Army whistle-blower now in hiding

ZAMBOANGA CITY — An Army corporal said he continued to fear for his safety and that of his family after he came out in the open with allegations of corruption against his mother unit.

Cpl. Melvin Alfonso, who has two children, said he and his family were in hiding now.

In May 2017, Alfonso started exposing the alleged irregularities at the Nueva Ecija-based 7th Infantry Division of the Army by sending a letter to then newly elected President Rodrigo Duterte.

Alfonso claimed he knew about the irregularities involving funds labeled as return to sender (RTS) because he was assigned to the Army division’s Management and Fiscal Office (MFO).

He said when he became part of the staff of the MFO in 2014, he moved to Fort Magsaysay in Nueva Ecija, where his exposure to corruption allegedly involving senior officers started.

He said the 7th ID had three brigades—701st, 702nd and 703rd—and six battalions (3rd, 24th, 48th, 56th, 69th, 71st, 81st, 84th, Civil and Military Battalion, Headquarters Service Battalion and Service Support Battalion).


Alfonso said that during his first few months at the MFO, he was shocked at how funds were misused.

“(For) example, (out of) a P10 million budget for the division, only P2 million was actually used and the P8 million was labeled as [RTS]. The money (RTS) was withdrawn from government banks and delivered to (senior officials),” he said.

“My senior officers told me not to ask (questions) anymore because it was part of the Army tradition,” he added.

For every RTS, Alfonso said superior officers would hand rank-and-file soldiers amounts ranging from P5,000-P10,000.

He said he once delivered millions of pesos in cash to the MFO of the Army’s general headquarters in Fort Bonifacio in Taguig.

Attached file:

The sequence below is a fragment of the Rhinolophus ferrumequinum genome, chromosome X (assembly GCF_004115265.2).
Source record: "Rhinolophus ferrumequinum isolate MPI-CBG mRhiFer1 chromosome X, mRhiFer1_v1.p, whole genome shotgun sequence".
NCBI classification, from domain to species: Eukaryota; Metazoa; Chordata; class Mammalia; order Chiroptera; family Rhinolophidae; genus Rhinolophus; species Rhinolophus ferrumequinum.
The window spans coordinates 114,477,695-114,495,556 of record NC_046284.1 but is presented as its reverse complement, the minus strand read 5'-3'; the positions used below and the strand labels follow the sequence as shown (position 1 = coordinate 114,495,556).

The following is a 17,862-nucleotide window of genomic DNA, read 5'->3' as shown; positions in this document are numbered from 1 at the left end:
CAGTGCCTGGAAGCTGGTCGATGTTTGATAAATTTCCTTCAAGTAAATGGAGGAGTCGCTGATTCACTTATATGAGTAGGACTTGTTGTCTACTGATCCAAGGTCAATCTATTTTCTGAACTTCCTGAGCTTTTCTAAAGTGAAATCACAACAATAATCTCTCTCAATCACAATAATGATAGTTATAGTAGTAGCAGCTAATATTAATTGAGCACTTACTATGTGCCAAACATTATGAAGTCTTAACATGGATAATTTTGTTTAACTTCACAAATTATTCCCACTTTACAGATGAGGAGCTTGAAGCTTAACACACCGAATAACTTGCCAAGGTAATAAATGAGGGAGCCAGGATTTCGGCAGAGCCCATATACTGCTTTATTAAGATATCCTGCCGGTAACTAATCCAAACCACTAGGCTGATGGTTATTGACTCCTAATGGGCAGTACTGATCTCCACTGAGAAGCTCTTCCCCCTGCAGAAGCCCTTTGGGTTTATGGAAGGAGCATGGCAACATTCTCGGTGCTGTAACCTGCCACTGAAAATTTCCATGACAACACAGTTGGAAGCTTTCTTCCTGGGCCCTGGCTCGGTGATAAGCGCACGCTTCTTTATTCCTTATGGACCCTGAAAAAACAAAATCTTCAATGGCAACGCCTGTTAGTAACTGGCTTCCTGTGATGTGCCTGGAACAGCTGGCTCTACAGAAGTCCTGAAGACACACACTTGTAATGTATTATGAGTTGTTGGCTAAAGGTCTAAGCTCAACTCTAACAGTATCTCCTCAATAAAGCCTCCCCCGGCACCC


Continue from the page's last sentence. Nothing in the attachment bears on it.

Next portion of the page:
In 2016, Alfonso said he became a signatory to the conversion of funds into RTS.

“It came to a point that I was directed to make vouchers, check dispositions, recording process of the budget, or convert an ASA (Advise for Sub-allotment) e-mail from the MFO GHQ to funds and we have personnel tasked to produce fake receipts,” he said.

No audit?

Alfonso said all the disbursements and transactions passed through the Commission on Audit without scrutiny.

When he could not stand it anymore, he said he went into vacation.

His furlough expired on Oct. 31, 2016 and he had since been considered on Awol, or absent without leave, for not reporting back for duty.

But Alfonso said he got scared about being harmed, especially since many of his colleagues knew he was not ready to connive with those committing the irregularity.

Instead of returning to work, he decided to hide, along with his wife and two children.

After he informed Mr. Duterte of what he had discovered, Alfonso said he was finally invited to the Presidential Guest House in Malacañang on June 7.

There, he met with lawyers Daryl Ritchie Vallez, Rosbert Serona and Monica Calimbas-Lizaso. These lawyers, he said, were part of the Presidential Action Center.

Passed on to DND

“They told me the President was very busy and they handed over my case to the Department of Defense (DND),” Alfonso said.

“Since then, the threats and harassment have become intense and I kept on asking Duterte’s lawyers to take fast action on my complaints,” Alfonso said.

He said later, he learned that the DND referred back his case to the Armed Forces and subsequently to the Philippine Army.

Brig. Gen. Restituto Padilla, the military spokesperson, said he still had not seen Alfonso’s actual expose.

“But I will also pass this on to people I can trust,” Padilla added. —Julie Alipala

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